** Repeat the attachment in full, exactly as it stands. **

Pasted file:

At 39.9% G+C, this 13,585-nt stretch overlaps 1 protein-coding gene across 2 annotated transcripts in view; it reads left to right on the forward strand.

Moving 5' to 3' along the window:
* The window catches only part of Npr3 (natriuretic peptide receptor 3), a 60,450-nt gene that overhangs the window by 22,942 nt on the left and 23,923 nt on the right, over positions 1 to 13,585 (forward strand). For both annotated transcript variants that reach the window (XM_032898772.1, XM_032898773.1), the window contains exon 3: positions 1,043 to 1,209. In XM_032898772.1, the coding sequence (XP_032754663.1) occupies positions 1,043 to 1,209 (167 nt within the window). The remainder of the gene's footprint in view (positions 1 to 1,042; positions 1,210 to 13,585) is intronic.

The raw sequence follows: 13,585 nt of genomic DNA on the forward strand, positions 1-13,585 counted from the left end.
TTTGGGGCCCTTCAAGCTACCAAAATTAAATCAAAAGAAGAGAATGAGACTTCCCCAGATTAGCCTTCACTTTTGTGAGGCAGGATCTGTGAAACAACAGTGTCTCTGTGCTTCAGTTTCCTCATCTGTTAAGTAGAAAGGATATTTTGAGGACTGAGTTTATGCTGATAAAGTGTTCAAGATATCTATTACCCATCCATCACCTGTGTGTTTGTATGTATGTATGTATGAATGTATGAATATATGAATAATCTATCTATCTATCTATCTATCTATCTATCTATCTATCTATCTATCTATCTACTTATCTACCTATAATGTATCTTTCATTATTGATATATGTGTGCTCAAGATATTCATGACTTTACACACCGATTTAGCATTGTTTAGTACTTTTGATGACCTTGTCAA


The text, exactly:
At 39.9% G+C, this 13,585-nt stretch overlaps 1 protein-coding gene across 2 annotated transcripts in view; it reads left to right on the forward strand.

Moving 5' to 3' along the window:
* The window catches only part of Npr3 (natriuretic peptide receptor 3), a 60,450-nt gene that overhangs the window by 22,942 nt on the left and 23,923 nt on the right, over positions 1 to 13,585 (forward strand). For both annotated transcript variants that reach the window (XM_032898772.1, XM_032898773.1), the window contains exon 3: positions 1,043 to 1,209. In XM_032898772.1, the coding sequence (XP_032754663.1) occupies positions 1,043 to 1,209 (167 nt within the window). The remainder of the gene's footprint in view (positions 1 to 1,042; positions 1,210 to 13,585) is intronic.

The raw sequence follows: 13,585 nt of genomic DNA on the forward strand, positions 1-13,585 counted from the left end.
TTTGGGGCCCTTCAAGCTACCAAAATTAAATCAAAAGAAGAGAATGAGACTTCCCCAGATTAGCCTTCACTTTTGTGAGGCAGGATCTGTGAAACAACAGTGTCTCTGTGCTTCAGTTTCCTCATCTGTTAAGTAGAAAGGATATTTTGAGGACTGAGTTTATGCTGATAAAGTGTTCAAGATATCTATTACCCATCCATCACCTGTGTGTTTGTATGTATGTATGTATGAATGTATGAATATATGAATAATCTATCTATCTATCTATCTATCTATCTATCTATCTATCTATCTATCTATCTACTTATCTACCTATAATGTATCTTTCATTATTGATATATGTGTGCTCAAGATATTCATGACTTTACACACCGATTTAGCATTGTTTAGTACTTTTGATGACCTTGTCAA